The temporal dynamics of N2O fluxes were analysed by season for individual site–crop combinations using a generalised linear mixed model defined with the identity link function, the gamma distribution (see Jørgensen and Labouriau, 2012; McCullagh and Nelder, 1989) and Gaussian random components. The model contained a fixed effect representing the interaction between fertilisation and sampling day and random effects representing site and sampling position. The model for daily N2O emission was used to estimate cumulative emissions by integrating the flux curves over time. Treatment effects were then analysed by specially designed linear contrasts, as described in detail by Duan et al. (2017), who showed that models with untransformed responses (when using adequate distributions) allow simple statistical inference of the time-integrated N2O emissions. WT levels at different time points were compared for each site–crop combination by permutation tests (Good, 2005), with 9999 permutations respecting the block structure.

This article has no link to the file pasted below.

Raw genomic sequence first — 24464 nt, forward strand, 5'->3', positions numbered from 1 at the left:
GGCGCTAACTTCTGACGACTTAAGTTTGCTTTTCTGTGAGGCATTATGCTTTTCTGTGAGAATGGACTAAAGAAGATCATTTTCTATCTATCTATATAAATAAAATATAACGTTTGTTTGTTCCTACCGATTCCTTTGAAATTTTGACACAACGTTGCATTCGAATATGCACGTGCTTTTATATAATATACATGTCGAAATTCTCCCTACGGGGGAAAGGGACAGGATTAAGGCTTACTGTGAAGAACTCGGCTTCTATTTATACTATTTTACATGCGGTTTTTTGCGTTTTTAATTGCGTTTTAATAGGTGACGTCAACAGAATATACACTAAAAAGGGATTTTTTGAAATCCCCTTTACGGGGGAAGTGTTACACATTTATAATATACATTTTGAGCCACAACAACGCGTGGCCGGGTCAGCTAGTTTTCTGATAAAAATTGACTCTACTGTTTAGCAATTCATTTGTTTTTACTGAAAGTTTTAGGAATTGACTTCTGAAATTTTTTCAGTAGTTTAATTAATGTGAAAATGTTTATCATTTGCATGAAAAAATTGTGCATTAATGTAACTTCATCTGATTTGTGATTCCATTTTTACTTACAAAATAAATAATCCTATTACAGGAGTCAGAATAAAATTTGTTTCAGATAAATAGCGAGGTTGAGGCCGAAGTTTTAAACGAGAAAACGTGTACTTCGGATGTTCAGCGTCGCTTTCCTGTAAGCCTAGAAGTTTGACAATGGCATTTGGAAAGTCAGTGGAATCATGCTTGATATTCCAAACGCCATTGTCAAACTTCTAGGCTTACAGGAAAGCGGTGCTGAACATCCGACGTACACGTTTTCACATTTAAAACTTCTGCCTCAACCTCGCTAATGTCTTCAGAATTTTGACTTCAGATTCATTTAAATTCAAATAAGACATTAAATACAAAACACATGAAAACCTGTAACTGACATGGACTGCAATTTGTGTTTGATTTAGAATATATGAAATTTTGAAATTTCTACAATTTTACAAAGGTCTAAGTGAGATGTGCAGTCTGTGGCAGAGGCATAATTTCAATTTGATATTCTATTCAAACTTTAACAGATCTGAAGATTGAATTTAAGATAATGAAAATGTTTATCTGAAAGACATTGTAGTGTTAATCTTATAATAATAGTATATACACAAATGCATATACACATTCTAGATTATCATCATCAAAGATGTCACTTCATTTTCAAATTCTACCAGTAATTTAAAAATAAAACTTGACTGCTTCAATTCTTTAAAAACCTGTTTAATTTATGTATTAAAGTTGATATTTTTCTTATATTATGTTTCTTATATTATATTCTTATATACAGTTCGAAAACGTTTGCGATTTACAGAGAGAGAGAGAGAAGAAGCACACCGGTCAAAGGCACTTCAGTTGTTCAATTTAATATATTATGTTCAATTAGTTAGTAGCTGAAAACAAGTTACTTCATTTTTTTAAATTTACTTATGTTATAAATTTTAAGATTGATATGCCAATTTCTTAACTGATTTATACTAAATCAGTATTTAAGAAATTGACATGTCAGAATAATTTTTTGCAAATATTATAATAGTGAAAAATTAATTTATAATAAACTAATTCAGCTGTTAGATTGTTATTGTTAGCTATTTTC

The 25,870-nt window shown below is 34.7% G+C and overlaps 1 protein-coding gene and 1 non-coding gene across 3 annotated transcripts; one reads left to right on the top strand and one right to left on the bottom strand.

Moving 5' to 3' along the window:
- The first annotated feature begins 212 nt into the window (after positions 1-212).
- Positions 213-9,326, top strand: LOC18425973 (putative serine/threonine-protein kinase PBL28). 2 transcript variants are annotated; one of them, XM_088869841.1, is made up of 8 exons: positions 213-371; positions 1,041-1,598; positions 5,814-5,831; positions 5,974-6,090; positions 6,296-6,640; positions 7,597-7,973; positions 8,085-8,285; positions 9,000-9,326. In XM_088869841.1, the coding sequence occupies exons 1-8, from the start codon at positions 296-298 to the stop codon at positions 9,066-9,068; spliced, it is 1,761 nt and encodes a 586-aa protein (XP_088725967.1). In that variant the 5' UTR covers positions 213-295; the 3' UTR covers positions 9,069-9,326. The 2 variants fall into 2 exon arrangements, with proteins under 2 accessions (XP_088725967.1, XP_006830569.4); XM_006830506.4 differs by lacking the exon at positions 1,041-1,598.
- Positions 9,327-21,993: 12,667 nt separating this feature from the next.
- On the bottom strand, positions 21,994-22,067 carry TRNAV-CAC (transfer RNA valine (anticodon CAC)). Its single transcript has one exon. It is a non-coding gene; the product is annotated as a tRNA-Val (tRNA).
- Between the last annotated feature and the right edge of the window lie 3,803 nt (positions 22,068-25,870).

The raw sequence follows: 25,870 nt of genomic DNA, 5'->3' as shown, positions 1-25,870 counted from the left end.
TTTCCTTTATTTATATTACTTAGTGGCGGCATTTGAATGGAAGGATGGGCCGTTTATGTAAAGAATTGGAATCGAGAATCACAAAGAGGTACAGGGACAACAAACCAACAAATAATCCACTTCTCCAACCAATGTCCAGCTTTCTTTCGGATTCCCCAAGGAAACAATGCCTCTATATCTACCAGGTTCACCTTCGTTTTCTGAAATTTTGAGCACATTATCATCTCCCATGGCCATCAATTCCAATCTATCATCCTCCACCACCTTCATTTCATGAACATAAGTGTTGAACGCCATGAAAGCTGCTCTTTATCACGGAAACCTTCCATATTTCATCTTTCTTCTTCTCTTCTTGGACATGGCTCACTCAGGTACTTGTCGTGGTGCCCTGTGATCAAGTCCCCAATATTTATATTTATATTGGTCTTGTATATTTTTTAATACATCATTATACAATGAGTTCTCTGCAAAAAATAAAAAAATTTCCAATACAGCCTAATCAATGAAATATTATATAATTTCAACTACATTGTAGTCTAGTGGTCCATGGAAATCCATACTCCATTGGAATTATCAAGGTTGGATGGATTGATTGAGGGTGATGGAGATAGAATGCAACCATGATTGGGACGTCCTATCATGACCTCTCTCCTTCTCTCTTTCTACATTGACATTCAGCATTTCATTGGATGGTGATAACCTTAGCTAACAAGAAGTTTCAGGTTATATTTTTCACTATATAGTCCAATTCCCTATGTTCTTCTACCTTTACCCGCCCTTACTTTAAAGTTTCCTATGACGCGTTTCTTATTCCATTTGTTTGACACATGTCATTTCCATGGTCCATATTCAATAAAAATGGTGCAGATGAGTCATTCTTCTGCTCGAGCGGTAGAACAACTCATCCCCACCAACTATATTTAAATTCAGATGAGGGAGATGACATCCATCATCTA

The dependence structure of variables that were potential drivers of N2O fluxes were studied using a class of multivariate models called “graphical models” (Whittaker, 1990; see also Labouriau et al., 2008a, b, and Lamandé et al., 2011, for applications in soil science). These models represent the dependence of variables using an undirected graph (not to be confounded with the word “graph” used to refer to a plot), which is a mathematical structure composed of vertices, represented by points, and edges connecting pairs of vertices, represented by lines connecting points, according to the convention explained below. In graphical models, the variables of interest are the vertices of the graph (represented as labelled points). Here the variables used were soil temperature at the 5 cm depth (Temp 5), soil temperature at the 30 cm depth (Temp 30), and concentrations in the topsoil (Ammonium T and Nitrate T), N2O concentration of the soil gas diffusion probe closest to but above the WT, i.e. in the capillary fringe (N2OWT), and finally the N2O flux. The dependence structure of these variables was characterised by the conditional covariances between each pair of variables given the other variables. Those conditional covariances were simultaneously estimated using the available data according to a statistical model. The graph representation of the model is constructed by connecting the pairs of vertices (i.e. pairs of variables) by an edge when the conditional correlation of the two corresponding variables, given all the other variables, is different from zero. It is possible to show that two variables directly connected in the graph carry information on each other that is not already contained in the other variables (see Whittaker, 1990; Jørgensen and Labouriau, 2012). Moreover, the absence of an edge connecting two vertices indicates that (even a possible) association between the two corresponding variables can be entirely explained by the other variables. According to the general theory of graphical models, if two groups of variables, say A and B, are separated in the graph by a third group of variables, say C (i.e. every path connecting an element of A with an element of B necessarily contains an element of C), then A and B are conditionally uncorrelated given C (see Lauritzen, 1999). This property, called the separation principle, was used below to draw non-trivial conclusions on the interrelationship between N2O-flux-related variables. The graphical models were inferred by finding the model that minimised the BIC (Bayesian information criterion, i.e. a penalised version of the likelihood function) as implemented in the R package gRapHD (Abreu et al., 2010). This inference procedure yields an optimal representation of the data in the sense that the probability of correct specification of the model, when using this penalisation, tends to 1 as the number of observations increases (see Haughton, 1988). The confidence intervals for the conditional correlations were obtained by a non-parametric bootstrap procedure (Davidson and Hinkley, 2005) with 10 000 bootstrap samples. Separate analyses were conducted for each combination of site, crop and season.